China’s ‘Smart’ Smartphone Strategy: Being ‘Global’ and ‘Globalized’

    July 24th, 2013  by  Asia-Pacific Global Research Group - Jasper Kim

    As I mentioned in a 2011 BBC News article, while Samsung and Apple have locked legal horns over a global and costly patent dispute, Samsung (and Apple) should now be pivoted towards the rise of a new generation of Chinese challengers.
     
    Chinese smartphone firms that are not entirely household names today in South Korea, the U.S., and Europe, inevitably will be in the future. This may not happen today or tomorrow, but rising Chinese challengers—Huawei, Lenovo, Coolpad, and ZTE—just to name a few, have the potential to be true dominant global players. This results in two main challenges facing both South Korean and Californian tech firms going forward, especially as it relates to the largest growing smartphone market, mainland China.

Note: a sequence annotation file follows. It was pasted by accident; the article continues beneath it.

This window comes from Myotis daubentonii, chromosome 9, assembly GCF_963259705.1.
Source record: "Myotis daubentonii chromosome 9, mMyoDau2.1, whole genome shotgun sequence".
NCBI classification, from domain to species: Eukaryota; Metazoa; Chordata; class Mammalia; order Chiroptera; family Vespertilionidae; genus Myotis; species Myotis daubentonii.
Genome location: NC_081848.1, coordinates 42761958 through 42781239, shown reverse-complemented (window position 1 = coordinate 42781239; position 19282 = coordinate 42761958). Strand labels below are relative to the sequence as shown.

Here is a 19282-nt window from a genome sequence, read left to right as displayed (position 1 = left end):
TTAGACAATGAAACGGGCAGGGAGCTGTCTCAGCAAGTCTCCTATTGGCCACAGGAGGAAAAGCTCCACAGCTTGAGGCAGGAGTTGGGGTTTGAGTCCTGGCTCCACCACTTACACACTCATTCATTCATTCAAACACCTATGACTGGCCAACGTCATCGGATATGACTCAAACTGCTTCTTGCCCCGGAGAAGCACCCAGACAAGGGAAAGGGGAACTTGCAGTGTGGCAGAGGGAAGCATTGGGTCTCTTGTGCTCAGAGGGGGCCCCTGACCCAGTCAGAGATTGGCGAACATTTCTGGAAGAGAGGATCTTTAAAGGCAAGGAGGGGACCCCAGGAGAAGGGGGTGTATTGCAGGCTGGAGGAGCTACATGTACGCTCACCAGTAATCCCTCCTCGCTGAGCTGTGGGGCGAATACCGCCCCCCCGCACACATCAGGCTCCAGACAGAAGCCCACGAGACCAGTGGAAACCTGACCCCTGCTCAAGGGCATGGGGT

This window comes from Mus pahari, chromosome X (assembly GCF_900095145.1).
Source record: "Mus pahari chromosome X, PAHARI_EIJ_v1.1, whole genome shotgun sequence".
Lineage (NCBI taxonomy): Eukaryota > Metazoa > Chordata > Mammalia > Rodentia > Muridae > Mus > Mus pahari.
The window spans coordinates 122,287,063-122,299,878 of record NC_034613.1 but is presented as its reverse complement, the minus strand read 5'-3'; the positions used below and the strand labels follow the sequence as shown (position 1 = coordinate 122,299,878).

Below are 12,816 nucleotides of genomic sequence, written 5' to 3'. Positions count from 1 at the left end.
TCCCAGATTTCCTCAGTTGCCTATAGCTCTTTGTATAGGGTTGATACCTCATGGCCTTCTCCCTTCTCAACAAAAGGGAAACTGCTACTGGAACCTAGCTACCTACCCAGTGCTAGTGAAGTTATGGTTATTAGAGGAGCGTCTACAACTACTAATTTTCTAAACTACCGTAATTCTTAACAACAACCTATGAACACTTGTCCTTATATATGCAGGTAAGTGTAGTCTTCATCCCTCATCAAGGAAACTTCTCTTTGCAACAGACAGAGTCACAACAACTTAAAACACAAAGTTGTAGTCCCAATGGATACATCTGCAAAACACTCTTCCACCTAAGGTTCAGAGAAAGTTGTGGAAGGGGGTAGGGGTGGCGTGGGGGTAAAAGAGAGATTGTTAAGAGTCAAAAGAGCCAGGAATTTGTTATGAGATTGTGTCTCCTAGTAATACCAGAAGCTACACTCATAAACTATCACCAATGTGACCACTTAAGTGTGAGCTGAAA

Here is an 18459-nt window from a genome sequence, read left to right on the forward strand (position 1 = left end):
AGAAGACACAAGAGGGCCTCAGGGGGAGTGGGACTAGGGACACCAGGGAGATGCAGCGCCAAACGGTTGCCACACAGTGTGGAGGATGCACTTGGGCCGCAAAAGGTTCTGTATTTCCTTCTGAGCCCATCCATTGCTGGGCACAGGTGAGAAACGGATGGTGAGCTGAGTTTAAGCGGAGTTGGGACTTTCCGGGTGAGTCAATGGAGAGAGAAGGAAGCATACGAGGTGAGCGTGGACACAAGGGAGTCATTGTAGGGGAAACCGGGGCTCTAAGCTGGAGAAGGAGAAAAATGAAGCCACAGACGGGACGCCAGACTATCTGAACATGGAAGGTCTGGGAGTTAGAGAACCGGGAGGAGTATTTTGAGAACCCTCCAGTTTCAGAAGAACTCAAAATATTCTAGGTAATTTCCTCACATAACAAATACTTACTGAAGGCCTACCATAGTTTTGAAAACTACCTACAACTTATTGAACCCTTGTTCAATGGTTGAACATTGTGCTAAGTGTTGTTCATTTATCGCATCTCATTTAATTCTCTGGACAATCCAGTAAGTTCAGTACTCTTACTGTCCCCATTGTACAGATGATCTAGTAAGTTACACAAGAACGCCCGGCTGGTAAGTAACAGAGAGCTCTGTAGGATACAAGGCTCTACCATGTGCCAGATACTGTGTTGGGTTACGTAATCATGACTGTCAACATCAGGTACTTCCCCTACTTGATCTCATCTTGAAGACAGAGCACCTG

The first challenge for such firms is that China’s “Big 4” smartphone players are already localised, while others are less so. As a result, China’s smartphone firms will instinctively and strategically know how to compete with foreign competitors like Samsung on their own home turf (where China has recently displaced the U.S. as the world’s largest smartphone market). This will be critical since Chinese consumers are known to be fickle fast movers, switching to new smartphone models about every six months (compared to every two years in the U.S. market). Thus, such Chinese firms will be best positioned to be where future demand will be, while foreign firms will still be sorting through market research from an outsider’s perspective. Already, one of the Chinese Big 4, Huawei, has introduced the world’s thinnest smartphone with the introduction of its Ascend P6. China’s Big 3 also will be more sensitive to the need for competitive low pricing in a country where the average person earns a mere fraction of those in South Korea and North America.